Organized Crime Has Been Romanticized in American Essay

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Organized crime has been romanticized in American film and television media. Although some of the depictions are stereotyped and exaggerated, many of the core elements revealed in fictionalized accounts of organized crime are real. The history of organized crime in America is linked with important historical and political events including the prohibition of both drugs and alcohol.

According to the United States National Security Council (2013), organized crime is defined by the primary goal of economic or financial gains. Organized crime exists often because underclass groups seek a means of acquiring wealth and status, or bolstering opportunities for pursuing or achieving the American Dream. This fundamental feature distinguishes organized crime from, say, terrorist groups that might have a primary goal that is more political in nature such as the recognition of a new nation state of ethnic minority groups. Another definition of organized crime takes into account the more recent trans-national scope of the organizations related to the use of new technologies to further criminal goals (Dobovsek, 1996).

Organized crime syndicates do rely on violence as a core tactic of intimidation, social control, and the means by which to acquire or maintain power. However, organized crime uses politics and corrupted politicians as a means
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to an end. Both illegitimate, or illegal, businesses and legal businesses provide the means by which to secure financial reward. Money laundering, drug dealing, human trafficking, and weapons trafficking are a few of the many business that organized crime syndicates are involved with. Sometimes the line between organized crime and legitimate business and political enterprise is a thin one. Infiltration of law enforcement, government, and business is a key strategy of organized crime leaders. Organized crime creates gray and black-market systems that can be every bit as lucrative, if not more so, than legitimate means of acquiring wealth. Because of the attractiveness of wealth accumulation, organized crime remains a significant problem around the world.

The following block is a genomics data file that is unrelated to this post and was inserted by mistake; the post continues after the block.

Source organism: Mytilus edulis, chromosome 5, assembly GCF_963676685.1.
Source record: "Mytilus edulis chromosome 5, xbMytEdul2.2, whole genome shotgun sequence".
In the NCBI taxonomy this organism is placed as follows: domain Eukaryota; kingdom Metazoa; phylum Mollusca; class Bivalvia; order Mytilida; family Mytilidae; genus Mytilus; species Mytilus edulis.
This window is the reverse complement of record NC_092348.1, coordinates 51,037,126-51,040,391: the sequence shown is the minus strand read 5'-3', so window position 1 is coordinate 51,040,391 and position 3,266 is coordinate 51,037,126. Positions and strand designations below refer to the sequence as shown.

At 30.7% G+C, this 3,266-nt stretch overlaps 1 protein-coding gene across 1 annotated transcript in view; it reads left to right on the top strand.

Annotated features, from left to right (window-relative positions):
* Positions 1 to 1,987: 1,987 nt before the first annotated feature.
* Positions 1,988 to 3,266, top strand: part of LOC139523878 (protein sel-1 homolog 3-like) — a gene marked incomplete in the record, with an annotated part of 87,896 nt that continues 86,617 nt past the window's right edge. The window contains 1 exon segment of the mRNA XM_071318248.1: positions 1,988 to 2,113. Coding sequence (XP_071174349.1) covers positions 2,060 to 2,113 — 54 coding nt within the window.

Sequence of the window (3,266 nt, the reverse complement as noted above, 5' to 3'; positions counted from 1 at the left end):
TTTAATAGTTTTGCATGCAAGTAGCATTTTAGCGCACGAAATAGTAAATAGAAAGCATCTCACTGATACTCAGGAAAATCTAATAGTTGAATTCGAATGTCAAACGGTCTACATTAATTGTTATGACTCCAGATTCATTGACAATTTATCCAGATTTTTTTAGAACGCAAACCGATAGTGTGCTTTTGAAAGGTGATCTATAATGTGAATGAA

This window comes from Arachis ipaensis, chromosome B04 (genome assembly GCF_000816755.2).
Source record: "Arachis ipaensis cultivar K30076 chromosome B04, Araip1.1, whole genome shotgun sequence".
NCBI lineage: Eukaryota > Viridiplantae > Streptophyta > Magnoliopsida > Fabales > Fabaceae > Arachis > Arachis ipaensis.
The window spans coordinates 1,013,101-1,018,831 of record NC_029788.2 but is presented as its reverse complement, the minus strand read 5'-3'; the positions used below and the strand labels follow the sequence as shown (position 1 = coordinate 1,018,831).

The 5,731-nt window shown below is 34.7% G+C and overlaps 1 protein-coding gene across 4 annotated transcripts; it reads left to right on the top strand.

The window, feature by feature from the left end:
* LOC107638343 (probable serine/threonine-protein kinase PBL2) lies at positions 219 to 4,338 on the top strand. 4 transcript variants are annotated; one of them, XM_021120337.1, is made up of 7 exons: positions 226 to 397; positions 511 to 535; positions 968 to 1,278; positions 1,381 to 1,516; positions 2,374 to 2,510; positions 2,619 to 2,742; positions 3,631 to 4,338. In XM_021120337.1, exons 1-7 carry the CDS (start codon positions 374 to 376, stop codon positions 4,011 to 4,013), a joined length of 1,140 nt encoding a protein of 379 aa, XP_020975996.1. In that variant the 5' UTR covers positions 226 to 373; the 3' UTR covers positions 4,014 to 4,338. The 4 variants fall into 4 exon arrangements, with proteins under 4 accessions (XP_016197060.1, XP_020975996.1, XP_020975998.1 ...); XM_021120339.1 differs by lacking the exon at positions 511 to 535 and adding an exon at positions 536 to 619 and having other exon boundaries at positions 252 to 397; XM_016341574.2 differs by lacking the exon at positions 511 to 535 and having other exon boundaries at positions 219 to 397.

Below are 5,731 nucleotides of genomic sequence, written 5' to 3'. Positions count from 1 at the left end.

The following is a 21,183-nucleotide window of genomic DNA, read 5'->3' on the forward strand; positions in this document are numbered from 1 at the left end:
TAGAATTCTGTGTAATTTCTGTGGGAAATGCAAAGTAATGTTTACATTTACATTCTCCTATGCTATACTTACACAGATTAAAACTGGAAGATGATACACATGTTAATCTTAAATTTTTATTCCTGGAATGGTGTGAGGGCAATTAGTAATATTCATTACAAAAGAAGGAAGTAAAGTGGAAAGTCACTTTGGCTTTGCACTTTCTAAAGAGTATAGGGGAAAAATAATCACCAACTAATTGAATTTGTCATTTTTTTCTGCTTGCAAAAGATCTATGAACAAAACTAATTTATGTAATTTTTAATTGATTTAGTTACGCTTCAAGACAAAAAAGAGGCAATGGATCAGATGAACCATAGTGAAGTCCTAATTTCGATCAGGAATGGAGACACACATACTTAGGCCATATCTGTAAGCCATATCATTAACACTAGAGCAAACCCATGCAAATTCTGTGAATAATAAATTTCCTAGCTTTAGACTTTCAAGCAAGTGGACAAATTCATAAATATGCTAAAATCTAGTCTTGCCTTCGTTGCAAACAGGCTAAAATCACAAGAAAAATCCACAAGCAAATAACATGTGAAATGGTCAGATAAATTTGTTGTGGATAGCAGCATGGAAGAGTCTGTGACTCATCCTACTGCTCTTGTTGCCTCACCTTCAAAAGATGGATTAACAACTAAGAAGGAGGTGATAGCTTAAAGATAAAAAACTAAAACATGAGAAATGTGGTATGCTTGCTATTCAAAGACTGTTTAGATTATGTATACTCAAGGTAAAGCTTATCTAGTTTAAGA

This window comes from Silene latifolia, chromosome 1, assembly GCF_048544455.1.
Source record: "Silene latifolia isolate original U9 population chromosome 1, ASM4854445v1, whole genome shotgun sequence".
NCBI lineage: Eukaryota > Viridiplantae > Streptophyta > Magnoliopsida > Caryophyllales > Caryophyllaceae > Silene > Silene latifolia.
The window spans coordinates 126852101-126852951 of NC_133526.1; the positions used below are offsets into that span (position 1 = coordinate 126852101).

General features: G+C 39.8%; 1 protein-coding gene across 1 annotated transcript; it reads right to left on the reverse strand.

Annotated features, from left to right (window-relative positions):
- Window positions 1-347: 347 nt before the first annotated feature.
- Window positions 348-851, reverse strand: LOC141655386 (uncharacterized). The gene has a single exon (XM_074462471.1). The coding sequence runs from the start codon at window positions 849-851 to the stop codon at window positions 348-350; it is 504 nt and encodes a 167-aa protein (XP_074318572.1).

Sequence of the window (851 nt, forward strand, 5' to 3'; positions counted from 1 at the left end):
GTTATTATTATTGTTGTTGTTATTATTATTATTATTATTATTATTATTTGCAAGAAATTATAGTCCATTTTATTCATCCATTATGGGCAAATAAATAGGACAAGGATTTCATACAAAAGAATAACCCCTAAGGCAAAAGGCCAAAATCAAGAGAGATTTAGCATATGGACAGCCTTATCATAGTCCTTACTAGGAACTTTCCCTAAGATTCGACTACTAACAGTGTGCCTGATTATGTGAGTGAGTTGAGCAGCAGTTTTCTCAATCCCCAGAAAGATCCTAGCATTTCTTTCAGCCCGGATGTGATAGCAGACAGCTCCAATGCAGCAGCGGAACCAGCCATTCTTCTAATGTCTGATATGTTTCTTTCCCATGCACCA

According to Finkenauer (n.d.), the problem with defining organized crime is not how to define the crime, but how to define "organized." The diversity of organized crime syndicates makes it difficult to narrow down a definition. Similarly, organized crime syndicates have changed over time. Eight of the most notable attributes of organized crime include the following. First, organized criminal bodies have a distinct type of structural organization. Hierarchical organizations are the most common, but the structure of the organization may also be related to cultural, contextual, and historical constraints. Second, the use of violence is condoned or even encouraged…

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References

Dobovsek, B. (1996). Organized crime: Can we unify the definition? Retrieved online: https://www.ncjrs.gov/policing/org323.htm

Finckenauer, J.O. (n.d.). Problems of definition: What is organized crime? In Trends in Organized Crime 8(3): Spring, 2005.

United States National Security Council (2013). Strategy to Combat Transnational organized crime. Retrieved online: http://www.whitehouse.gov/administration/eop/nsc/transnational-crime/definition

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